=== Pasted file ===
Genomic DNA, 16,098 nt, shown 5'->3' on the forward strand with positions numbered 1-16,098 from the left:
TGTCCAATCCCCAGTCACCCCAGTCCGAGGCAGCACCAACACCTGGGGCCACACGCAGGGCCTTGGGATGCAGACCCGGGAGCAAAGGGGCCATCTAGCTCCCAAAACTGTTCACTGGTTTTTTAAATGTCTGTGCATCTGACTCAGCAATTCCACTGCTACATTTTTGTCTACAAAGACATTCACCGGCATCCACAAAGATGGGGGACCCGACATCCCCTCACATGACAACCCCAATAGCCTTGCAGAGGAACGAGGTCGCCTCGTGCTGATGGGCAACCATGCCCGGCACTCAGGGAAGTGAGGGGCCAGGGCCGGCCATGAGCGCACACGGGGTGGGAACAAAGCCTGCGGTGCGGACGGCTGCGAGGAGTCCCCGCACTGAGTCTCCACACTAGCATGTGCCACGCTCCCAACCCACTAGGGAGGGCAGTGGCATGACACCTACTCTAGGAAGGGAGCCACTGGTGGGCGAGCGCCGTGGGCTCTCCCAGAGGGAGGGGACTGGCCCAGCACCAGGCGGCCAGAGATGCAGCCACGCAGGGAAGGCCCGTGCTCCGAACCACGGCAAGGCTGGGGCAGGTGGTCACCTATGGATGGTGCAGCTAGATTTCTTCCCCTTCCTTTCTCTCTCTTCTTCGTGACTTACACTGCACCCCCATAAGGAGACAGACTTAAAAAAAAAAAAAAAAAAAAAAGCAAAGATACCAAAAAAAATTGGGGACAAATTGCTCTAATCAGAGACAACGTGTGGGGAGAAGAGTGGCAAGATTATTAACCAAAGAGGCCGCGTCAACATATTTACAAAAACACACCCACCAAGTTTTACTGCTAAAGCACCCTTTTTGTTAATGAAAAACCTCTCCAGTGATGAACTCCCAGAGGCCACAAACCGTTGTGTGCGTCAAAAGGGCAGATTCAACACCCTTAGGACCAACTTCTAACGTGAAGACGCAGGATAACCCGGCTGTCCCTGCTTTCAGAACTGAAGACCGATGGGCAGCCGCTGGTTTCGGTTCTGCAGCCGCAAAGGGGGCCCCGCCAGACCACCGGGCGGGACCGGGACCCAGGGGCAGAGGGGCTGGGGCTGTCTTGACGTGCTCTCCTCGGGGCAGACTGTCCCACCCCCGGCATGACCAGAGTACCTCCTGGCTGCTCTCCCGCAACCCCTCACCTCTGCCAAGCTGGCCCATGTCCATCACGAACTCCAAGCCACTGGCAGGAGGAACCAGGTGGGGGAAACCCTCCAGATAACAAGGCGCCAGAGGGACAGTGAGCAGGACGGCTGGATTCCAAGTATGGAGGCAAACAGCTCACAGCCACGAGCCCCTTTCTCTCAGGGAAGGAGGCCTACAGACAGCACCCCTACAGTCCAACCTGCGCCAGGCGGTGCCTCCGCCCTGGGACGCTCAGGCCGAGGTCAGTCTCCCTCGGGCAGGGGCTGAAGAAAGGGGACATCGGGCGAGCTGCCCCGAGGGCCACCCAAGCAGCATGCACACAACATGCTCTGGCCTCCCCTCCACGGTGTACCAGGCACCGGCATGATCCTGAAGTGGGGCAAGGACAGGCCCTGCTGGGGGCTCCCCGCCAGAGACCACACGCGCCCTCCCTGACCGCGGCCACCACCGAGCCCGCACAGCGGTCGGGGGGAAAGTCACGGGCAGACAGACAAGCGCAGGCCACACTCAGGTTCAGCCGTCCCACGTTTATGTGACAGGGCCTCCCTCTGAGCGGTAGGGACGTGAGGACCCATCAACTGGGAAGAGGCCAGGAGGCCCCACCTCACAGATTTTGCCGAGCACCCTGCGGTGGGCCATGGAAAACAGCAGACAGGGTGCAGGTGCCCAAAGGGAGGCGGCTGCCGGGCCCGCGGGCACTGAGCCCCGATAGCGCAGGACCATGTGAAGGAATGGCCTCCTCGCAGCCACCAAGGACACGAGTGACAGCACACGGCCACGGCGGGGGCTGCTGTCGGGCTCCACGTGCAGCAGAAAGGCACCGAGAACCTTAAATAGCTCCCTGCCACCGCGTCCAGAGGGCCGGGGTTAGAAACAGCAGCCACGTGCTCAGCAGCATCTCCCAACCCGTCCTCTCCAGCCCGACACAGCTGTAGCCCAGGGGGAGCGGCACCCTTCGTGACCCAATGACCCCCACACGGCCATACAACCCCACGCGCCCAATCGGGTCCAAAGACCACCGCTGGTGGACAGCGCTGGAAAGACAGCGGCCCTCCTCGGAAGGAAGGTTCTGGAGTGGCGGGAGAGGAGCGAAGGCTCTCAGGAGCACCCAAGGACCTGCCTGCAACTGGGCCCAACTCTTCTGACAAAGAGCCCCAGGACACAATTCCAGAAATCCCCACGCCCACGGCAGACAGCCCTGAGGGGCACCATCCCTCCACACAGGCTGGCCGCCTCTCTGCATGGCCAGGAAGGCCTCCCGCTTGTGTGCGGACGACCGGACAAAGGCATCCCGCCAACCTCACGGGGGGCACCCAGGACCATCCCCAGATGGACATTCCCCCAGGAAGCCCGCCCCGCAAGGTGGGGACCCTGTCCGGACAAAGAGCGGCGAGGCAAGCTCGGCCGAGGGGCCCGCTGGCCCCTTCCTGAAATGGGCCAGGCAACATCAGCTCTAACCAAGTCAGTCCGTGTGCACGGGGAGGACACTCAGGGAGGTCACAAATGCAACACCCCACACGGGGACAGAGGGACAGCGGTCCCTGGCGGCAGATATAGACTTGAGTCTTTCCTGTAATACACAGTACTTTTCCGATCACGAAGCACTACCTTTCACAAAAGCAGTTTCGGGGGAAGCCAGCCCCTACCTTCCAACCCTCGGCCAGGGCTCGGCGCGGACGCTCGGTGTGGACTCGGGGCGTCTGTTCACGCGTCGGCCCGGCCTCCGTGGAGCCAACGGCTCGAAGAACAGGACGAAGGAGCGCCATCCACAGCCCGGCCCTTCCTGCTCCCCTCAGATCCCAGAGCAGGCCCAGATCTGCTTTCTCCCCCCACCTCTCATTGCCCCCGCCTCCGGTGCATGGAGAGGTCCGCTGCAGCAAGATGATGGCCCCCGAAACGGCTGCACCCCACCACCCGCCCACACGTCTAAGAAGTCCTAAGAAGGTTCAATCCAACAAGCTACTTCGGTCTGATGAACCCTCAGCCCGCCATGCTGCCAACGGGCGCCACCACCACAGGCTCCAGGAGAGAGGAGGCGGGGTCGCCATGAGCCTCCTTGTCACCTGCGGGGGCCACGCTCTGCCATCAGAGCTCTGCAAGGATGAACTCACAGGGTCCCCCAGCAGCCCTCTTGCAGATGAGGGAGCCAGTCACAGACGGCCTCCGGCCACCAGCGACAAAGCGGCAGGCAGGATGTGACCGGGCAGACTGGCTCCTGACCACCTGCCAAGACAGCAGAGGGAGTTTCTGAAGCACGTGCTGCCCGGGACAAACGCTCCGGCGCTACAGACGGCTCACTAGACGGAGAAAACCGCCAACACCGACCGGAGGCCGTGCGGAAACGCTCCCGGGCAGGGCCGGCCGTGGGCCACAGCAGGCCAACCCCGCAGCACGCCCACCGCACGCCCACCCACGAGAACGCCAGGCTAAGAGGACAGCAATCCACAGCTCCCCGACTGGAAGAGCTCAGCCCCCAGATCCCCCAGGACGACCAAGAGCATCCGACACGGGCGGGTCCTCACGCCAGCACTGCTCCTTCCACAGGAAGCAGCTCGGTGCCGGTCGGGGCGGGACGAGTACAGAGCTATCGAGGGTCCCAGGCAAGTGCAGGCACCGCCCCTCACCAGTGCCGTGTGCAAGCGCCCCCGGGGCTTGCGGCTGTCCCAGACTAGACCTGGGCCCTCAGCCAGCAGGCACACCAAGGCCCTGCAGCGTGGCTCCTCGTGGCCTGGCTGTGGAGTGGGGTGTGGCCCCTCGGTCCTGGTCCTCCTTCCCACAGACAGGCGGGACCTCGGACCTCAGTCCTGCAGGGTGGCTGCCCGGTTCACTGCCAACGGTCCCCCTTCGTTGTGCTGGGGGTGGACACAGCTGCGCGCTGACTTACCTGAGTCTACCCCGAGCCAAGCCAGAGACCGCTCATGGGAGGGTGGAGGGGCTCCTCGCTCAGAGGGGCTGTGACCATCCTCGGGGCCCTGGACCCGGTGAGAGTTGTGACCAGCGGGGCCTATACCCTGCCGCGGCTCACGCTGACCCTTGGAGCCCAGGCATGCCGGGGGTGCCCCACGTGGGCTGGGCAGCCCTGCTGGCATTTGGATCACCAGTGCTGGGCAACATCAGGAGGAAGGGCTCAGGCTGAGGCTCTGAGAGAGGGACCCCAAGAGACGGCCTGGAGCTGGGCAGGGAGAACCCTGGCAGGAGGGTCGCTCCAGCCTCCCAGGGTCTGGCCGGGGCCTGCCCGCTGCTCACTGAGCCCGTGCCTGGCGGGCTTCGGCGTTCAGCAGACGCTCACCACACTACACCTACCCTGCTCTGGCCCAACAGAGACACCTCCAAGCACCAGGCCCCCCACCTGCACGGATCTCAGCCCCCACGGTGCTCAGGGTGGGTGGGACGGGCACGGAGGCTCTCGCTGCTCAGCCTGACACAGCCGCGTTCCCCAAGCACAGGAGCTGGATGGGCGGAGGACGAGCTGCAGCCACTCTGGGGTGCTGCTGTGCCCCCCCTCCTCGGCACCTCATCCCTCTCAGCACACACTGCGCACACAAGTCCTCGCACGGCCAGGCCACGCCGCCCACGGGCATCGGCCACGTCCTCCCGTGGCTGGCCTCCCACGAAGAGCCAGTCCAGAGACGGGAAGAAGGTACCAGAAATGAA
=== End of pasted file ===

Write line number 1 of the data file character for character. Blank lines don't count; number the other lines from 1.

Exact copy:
Genomic DNA, 16,098 nt, shown 5'->3' on the forward strand with positions numbered 1-16,098 from the left: